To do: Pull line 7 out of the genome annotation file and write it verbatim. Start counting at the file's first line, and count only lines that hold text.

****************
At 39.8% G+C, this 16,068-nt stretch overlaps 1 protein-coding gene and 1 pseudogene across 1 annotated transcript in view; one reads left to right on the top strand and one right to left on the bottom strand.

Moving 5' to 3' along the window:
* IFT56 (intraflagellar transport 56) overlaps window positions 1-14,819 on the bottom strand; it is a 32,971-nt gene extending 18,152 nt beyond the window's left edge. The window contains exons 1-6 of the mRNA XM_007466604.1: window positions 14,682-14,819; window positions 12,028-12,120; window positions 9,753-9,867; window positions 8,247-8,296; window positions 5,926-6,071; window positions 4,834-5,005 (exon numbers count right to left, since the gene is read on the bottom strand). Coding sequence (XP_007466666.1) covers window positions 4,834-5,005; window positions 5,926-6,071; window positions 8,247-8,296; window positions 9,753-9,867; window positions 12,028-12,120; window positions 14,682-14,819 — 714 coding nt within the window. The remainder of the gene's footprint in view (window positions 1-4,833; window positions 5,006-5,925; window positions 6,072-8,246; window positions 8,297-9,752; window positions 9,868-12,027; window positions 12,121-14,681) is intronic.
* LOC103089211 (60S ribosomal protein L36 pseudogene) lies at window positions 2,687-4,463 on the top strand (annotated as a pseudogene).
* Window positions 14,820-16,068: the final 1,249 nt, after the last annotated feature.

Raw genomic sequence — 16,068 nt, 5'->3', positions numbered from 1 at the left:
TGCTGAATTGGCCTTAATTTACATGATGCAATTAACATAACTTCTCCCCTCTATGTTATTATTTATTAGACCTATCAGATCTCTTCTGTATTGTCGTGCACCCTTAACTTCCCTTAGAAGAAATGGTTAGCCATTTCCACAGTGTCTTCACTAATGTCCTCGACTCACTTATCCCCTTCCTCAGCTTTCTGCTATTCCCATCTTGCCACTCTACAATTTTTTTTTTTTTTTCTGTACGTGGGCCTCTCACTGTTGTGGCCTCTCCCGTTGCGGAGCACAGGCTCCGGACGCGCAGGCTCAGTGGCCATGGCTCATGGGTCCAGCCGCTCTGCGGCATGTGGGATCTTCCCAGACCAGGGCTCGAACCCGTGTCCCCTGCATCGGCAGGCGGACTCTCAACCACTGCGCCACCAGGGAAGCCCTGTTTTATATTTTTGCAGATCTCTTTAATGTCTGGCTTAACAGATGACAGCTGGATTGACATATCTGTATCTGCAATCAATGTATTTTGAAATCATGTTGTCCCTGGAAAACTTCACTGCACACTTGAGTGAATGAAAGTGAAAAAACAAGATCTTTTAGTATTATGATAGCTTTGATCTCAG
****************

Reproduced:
TGCTGAATTGGCCTTAATTTACATGATGCAATTAACATAACTTCTCCCCTCTATGTTATTATTTATTAGACCTATCAGATCTCTTCTGTATTGTCGTGCACCCTTAACTTCCCTTAGAAGAAATGGTTAGCCATTTCCACAGTGTCTTCACTAATGTCCTCGACTCACTTATCCCCTTCCTCAGCTTTCTGCTATTCCCATCTTGCCACTCTACAATTTTTTTTTTTTTTTCTGTACGTGGGCCTCTCACTGTTGTGGCCTCTCCCGTTGCGGAGCACAGGCTCCGGACGCGCAGGCTCAGTGGCCATGGCTCATGGGTCCAGCCGCTCTGCGGCATGTGGGATCTTCCCAGACCAGGGCTCGAACCCGTGTCCCCTGCATCGGCAGGCGGACTCTCAACCACTGCGCCACCAGGGAAGCCCTGTTTTATATTTTTGCAGATCTCTTTAATGTCTGGCTTAACAGATGACAGCTGGATTGACATATCTGTATCTGCAATCAATGTATTTTGAAATCATGTTGTCCCTGGAAAACTTCACTGCACACTTGAGTGAATGAAAGTGAAAAAACAAGATCTTTTAGTATTATGATAGCTTTGATCTCAG